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Institute for Food, Nutrition and Well-being

Institute for Food, Nutrition and Well-being (IFNuW)

The University of Pretoria has embarked on a plan to strengthen it research profile through developing unique cross-University research thrusts that address complex societal issues of strategic importance. One of these Institutional Research Themes (IRTs) is Food, Nutrition and Well-being.

The Institute for Food, Nutrition and Well-being has been established to provide a platform for the interaction of over 70 UP colleagues associated with this IRT (click here for a list of expertise associated with the Institute). The Institute seeks to address the underlying vulnerabilities and find ways of building a more resilient agriculture and food system to reduce hunger and malnutrition and promote consumption behaviour that ensures human productivity and overall well-being.

This theme focuses on providing a platform to bring together the University’s extensive expertise related to food security across five faculties and over 15 disciplines (click here for a list of these disciplines).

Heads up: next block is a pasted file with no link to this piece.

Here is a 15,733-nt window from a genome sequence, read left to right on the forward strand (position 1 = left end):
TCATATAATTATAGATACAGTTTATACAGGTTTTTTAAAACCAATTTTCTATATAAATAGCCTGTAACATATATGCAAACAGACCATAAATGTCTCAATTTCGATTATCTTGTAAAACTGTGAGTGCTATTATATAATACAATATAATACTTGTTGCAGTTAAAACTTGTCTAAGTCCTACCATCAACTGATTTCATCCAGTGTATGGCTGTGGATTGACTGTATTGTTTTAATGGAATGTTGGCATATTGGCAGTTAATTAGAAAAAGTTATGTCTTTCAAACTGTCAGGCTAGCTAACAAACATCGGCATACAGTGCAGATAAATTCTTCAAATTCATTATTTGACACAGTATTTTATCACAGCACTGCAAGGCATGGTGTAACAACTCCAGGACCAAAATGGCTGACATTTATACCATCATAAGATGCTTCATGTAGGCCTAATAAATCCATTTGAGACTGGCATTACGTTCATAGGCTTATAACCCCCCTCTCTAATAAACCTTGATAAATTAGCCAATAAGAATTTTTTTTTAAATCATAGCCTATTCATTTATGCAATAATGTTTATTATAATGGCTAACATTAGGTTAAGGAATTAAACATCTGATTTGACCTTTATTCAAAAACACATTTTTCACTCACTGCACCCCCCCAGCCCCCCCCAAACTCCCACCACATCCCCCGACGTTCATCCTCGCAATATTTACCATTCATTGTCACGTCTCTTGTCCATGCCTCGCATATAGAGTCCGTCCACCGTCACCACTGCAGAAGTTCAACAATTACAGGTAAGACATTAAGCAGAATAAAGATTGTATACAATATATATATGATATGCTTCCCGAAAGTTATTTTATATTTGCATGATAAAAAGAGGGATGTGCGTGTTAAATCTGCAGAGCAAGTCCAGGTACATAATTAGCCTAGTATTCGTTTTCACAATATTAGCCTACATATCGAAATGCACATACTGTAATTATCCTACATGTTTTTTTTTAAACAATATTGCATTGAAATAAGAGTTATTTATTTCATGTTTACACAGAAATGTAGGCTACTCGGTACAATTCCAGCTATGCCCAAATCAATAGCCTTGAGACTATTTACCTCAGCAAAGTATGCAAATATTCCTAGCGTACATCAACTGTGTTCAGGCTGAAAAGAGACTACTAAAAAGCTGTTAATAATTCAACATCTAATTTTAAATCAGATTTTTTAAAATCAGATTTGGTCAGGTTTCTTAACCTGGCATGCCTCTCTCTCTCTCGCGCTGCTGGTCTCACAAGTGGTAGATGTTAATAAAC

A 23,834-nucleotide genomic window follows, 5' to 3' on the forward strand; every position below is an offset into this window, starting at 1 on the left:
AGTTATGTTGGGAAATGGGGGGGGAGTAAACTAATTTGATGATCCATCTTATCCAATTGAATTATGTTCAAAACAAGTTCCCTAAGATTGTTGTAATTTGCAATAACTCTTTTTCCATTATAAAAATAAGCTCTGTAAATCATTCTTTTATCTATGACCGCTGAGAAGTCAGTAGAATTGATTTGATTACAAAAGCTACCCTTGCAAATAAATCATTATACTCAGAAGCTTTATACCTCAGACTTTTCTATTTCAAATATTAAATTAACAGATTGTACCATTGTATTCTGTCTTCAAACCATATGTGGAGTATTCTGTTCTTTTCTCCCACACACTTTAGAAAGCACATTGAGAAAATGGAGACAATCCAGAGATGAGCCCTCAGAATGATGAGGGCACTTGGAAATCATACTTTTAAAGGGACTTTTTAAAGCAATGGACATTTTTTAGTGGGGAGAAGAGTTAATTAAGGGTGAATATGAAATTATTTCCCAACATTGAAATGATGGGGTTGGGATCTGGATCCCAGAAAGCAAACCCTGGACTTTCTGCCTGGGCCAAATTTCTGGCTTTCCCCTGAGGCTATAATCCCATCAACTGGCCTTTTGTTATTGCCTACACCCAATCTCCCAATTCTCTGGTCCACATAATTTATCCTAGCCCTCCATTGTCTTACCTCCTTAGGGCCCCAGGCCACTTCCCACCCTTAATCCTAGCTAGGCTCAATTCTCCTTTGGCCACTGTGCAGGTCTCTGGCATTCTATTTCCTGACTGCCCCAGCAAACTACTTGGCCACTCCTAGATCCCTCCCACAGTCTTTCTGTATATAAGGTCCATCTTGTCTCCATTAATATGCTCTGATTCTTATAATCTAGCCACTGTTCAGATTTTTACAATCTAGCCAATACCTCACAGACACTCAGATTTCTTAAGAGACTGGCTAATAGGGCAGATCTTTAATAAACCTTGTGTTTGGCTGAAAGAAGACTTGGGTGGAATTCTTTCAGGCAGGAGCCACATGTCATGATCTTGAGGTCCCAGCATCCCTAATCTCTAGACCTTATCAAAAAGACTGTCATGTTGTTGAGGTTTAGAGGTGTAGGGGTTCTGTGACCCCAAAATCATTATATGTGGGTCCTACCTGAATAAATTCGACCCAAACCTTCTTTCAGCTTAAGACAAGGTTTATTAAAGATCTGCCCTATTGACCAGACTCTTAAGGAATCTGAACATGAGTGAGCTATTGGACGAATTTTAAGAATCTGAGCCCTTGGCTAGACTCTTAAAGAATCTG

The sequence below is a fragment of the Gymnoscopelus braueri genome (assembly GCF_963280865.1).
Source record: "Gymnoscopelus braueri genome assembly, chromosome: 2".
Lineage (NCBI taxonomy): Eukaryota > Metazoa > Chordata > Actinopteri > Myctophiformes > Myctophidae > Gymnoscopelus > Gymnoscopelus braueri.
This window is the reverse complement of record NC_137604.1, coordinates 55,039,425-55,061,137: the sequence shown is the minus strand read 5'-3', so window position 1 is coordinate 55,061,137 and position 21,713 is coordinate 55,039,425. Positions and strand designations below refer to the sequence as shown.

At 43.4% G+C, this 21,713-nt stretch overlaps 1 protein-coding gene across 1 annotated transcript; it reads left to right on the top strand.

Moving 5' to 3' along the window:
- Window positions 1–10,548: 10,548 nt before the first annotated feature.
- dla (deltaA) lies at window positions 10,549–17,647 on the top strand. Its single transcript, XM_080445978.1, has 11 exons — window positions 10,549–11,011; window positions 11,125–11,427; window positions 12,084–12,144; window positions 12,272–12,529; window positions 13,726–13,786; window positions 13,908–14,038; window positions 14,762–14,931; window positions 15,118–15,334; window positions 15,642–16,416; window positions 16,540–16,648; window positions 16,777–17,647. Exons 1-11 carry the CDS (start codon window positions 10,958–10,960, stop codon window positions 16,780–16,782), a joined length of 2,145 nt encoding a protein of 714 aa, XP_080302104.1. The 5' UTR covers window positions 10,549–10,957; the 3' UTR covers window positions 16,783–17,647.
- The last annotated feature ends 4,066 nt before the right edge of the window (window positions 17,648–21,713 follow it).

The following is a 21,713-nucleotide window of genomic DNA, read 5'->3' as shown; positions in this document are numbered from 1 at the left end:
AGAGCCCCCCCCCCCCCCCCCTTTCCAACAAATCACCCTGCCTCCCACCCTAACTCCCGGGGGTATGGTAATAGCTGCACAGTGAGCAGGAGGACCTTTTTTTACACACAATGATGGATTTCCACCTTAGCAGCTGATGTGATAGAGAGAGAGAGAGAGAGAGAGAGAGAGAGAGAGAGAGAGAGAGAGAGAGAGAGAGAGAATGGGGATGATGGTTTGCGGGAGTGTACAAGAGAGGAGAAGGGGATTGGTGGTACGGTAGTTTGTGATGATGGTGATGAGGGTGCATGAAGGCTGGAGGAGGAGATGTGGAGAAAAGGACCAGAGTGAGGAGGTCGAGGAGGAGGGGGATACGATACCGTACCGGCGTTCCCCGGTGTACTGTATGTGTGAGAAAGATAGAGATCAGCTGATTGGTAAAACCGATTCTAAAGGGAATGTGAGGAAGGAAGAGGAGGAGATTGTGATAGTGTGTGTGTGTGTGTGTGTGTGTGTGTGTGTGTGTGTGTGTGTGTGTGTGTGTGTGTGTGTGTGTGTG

The five Faculties involved are Natural and Agricultural Sciences, Health Sciences, Education, Law and Veterinary Science.



Mail and Guardian chooses UP scientists as the voices of science - 29/09/2014
From Institute for Food, Nutrition and Well-being

The newspaper Mail & Guardian (M&G) is running a six-month project called Science Voices, which aims to help postgraduate science students to present their academic writing in a language that is understandable and enjoyable for the general public to read. Postgraduate students submitted their articles to M&G and top articles were selected and published. Two PhD candidates and one MSc candidate from UPís Institutional Research Theme (IRT) on Food, Nutrition and Well-being were selected for this prestigious profile supplement published by M&G.

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A new generation of research-driven leaders in agriculture - 28/08/2014
From Institute for Food, Nutrition and Well-being

South Africa is a fertile land, so how is it that we have to date been unable to effectively feed our people? According to Mr Shaun Berry of BASF-Becker Underwood, a company involved in a joint research grant partnership with the University of Pretoria and the Department of Agriculture, Forestry and Fisheries (DAFF), not enough research is currently being done to develop new technology for South African farmers.

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